Over 200 million miles away, NASA’s OSIRIS-REx spacecraft on Tuesday unfurled its robotic arm and descended to the surface of the asteroid Bennu. It appeared to crush some rock as it touched down, quickly fired some nitrogen gas to kick up the sample and then after 5 or 6 seconds it flew away to safety after a back-away burn.
One day after the “tag,” NASA officials announced that the sample collection appeared to have been it to be a successful, and they released images and video of the dramatic scoop. The spacecraft touched down within three feet of the Nightingale target location and NASA officials said that most of the sample collection occurred in the first three seconds.
The sample will consist of grains of a surface that has experienced none of the ever-active geology on Earth, no modifications caused by life, and little of the erosion and weathering. In other words, it will be a sample of the very early solar system from which our planet arose.
The asteroid visit is the first ever accomplished by NASA, following in the path set by the Japan Aerospace Exploration Agency (JAXA) and its two Hayabusa missions.
“This amazing first for NASA demonstrates how an incredible team from across the country came together and persevered through incredible challenges to expand the boundaries of knowledge,” said NASA Administrator Jim Bridenstine. “Our industry, academic, and international partners have made it possible to hold a piece of the most ancient solar system in our hands.”
While it remains somewhat unclear how much sample was collected by OSIRIS-REx, the mission’s principal investigator, Dante Lauretta of the University of Arizona, said he was optimistic.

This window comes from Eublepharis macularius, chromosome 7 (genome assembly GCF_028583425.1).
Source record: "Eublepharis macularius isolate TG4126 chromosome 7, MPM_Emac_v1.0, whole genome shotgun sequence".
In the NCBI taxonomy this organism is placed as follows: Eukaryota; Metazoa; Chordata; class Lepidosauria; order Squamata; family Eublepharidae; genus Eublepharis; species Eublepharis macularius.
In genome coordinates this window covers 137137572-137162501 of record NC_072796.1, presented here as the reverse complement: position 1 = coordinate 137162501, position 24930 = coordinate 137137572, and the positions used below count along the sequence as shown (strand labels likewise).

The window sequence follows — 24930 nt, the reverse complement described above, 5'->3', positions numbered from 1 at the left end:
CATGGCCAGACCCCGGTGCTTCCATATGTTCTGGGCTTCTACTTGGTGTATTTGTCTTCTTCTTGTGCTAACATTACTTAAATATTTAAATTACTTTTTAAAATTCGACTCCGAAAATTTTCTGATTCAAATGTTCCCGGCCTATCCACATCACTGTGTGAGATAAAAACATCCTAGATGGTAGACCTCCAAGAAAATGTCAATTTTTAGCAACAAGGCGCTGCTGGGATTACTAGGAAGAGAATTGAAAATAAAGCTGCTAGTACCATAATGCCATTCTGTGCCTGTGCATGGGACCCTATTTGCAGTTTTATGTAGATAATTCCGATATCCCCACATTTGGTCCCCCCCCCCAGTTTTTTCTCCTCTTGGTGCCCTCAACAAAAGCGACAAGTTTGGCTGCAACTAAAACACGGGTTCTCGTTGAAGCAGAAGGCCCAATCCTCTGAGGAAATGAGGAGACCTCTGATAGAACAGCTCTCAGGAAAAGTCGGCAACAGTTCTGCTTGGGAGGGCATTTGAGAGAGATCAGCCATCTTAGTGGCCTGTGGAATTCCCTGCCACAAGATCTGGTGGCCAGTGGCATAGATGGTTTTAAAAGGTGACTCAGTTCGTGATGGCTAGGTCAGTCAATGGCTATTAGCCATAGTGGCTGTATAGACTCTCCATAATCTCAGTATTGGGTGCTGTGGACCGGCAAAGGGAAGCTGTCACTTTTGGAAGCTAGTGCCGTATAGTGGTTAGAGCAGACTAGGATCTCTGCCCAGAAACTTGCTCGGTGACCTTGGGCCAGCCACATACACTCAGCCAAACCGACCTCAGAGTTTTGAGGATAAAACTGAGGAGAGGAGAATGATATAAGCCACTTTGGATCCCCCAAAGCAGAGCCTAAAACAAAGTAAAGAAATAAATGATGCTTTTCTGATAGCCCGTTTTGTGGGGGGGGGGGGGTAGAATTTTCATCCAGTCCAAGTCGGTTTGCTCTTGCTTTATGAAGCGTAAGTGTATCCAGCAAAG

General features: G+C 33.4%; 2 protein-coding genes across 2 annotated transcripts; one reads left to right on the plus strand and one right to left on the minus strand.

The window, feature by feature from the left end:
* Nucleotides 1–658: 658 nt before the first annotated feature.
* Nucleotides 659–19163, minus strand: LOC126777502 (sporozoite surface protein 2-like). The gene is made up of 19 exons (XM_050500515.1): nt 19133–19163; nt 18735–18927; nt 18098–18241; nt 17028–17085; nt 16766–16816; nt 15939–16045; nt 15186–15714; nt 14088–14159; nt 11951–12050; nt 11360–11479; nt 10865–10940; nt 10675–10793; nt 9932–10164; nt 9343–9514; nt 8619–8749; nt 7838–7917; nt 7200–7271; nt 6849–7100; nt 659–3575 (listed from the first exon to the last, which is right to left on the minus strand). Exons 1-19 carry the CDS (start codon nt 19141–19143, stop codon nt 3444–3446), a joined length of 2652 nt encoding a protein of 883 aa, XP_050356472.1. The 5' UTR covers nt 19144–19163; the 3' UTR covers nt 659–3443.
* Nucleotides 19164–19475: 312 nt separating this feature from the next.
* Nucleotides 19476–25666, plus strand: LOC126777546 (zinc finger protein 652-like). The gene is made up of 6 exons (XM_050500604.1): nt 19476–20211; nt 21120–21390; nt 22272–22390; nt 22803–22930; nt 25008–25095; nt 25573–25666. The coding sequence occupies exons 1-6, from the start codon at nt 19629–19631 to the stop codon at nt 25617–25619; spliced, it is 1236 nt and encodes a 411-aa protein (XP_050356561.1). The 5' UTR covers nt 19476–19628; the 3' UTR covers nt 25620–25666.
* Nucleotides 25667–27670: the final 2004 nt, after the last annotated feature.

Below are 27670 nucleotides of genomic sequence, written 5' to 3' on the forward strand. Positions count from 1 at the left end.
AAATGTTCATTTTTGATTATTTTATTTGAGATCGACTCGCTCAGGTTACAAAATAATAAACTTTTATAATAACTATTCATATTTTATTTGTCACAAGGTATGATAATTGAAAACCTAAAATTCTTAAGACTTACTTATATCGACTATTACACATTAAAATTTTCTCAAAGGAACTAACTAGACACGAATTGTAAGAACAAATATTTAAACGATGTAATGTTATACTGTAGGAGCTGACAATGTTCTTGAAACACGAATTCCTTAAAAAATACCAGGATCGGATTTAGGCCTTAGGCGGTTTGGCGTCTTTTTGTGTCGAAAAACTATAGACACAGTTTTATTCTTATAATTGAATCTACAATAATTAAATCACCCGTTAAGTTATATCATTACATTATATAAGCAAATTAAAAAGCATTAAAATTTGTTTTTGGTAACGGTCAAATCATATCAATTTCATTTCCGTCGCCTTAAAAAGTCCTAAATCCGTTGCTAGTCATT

The sampling mechanism touched down in part on a rock about 8 inches wide, something that could have prevented the gathering mechanism from pressing up properly against the surface.
“I must have watched about a hundred times last night,” Lauretta, said during a news conference on Wednesday. “But literally, we crushed it. When the spacecraft made contact, that rock appears to fragment and shatter, which is great news.”
“Bottom line is from analysis of the images that we’ve gotten down so far, is that the sampling event went really well, as good as we could have imagined it would,” he said. “And I think the chances that there’s material inside… have gone way up way up based on the analysis of the images.”
The amount sample required for mission success is about 60 grams — about a full-size candy bar — but the capsule can hold up to 2 kilograms of material from the asteroid’s surface.
The team will now work to determine the amount of sample collected. One method involves taking pictures of the head of the robot arm with a camera known as SamCam, which is devoted to documenting the sample-collection process and determining whether dust and rocks made it into the collector head.
Another indirect indication will be the amount of dust found around the sample collector head. OSIRIS-REx engineers also will attempt to snap photos that could, given the right lighting conditions, show the inside of the head so engineers can look for evidence of sample inside of it.
If the sample is successfully collected, the spacecraft will head back to Earth early next year and is scheduled to arrive September 2023, when it will parachute the sample container onto Utah’s west desert and awaiting scientists. JAXA’s Hayabusa2 sample is scheduled to be dropped on the desert of western Australia later this year.
A Many Worlds column about the science of OSIRIS-REx (an acronym for the Origins, Spectral Interpretation, Resource Identification, Security-Regolith Explorer) and the asteroid Bennu can be accessed here.
Marc Kaufman is the author of two books about space: “Mars Up Close: Inside the Curiosity Mission” and “First Contact: Scientific Breakthroughs in the Search for Life Beyond Earth.” He is also an experienced journalist, having spent three decades at The Washington Post and The Philadelphia Inquirer. He began writing the column in October 2015, when NASA’s NExSS initiative was in its infancy. While the “Many Worlds” column is supported and informed by NASA’s Astrobiology Program, any opinions expressed are the author’s alone.